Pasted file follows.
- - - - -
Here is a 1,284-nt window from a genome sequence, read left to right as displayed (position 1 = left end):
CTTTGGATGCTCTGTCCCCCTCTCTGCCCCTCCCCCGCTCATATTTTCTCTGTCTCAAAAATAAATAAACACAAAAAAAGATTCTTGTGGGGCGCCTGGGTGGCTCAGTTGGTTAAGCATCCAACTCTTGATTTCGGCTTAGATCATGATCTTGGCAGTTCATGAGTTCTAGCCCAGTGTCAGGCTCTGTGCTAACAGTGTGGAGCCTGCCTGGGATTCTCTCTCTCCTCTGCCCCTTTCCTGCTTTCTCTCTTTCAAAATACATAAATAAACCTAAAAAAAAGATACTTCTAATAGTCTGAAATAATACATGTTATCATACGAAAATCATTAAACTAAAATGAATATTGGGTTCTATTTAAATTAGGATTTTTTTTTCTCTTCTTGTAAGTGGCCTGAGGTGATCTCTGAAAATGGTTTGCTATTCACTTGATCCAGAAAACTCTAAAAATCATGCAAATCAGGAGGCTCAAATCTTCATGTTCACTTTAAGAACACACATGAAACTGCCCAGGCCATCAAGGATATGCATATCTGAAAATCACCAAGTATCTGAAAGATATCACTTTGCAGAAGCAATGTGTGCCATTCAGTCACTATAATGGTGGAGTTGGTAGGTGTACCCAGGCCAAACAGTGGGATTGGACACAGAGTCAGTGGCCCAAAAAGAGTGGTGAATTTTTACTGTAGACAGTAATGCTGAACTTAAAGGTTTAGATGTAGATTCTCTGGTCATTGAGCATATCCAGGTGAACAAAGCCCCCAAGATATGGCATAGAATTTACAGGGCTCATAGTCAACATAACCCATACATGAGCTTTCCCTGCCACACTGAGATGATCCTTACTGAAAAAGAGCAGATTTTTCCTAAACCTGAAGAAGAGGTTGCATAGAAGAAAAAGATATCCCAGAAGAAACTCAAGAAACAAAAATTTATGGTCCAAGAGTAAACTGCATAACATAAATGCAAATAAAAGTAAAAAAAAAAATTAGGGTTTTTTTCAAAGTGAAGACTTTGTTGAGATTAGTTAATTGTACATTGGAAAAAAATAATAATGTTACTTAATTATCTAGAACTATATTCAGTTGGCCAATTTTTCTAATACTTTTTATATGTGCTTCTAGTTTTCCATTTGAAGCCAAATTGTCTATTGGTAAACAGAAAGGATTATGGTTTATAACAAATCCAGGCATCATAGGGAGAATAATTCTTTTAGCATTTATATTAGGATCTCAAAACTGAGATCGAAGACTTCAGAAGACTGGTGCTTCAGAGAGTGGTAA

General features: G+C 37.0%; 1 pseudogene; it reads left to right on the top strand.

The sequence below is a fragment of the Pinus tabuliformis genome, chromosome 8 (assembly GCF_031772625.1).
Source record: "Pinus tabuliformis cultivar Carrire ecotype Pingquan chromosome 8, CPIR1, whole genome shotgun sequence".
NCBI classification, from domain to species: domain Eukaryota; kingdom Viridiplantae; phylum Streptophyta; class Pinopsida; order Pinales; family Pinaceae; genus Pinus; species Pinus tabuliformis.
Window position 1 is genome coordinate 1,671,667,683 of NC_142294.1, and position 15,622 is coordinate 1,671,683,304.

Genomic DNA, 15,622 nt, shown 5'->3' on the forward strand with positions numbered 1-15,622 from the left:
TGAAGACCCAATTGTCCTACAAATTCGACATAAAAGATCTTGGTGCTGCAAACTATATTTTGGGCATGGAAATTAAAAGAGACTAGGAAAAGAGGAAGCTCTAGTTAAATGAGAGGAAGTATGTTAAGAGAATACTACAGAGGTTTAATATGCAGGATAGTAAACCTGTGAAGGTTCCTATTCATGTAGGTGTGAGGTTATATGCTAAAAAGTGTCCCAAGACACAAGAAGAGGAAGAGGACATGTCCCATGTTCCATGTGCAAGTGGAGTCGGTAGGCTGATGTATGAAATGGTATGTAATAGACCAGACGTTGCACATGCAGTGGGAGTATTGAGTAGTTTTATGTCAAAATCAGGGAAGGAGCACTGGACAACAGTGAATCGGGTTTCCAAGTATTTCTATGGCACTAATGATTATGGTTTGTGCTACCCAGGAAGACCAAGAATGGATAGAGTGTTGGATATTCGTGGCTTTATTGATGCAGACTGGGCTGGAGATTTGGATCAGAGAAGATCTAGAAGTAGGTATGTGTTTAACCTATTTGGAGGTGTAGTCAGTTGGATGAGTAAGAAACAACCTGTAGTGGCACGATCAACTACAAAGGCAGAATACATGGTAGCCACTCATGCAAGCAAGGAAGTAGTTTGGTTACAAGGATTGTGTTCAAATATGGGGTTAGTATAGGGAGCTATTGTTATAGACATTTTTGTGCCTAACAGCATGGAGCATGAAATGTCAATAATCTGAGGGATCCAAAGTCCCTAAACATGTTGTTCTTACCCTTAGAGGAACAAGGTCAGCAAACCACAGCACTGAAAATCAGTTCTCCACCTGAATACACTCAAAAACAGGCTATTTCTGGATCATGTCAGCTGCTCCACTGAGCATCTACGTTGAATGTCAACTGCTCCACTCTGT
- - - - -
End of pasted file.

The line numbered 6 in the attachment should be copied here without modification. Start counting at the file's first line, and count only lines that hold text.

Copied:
NCBI classification, from domain to species: domain Eukaryota; kingdom Viridiplantae; phylum Streptophyta; class Pinopsida; order Pinales; family Pinaceae; genus Pinus; species Pinus tabuliformis.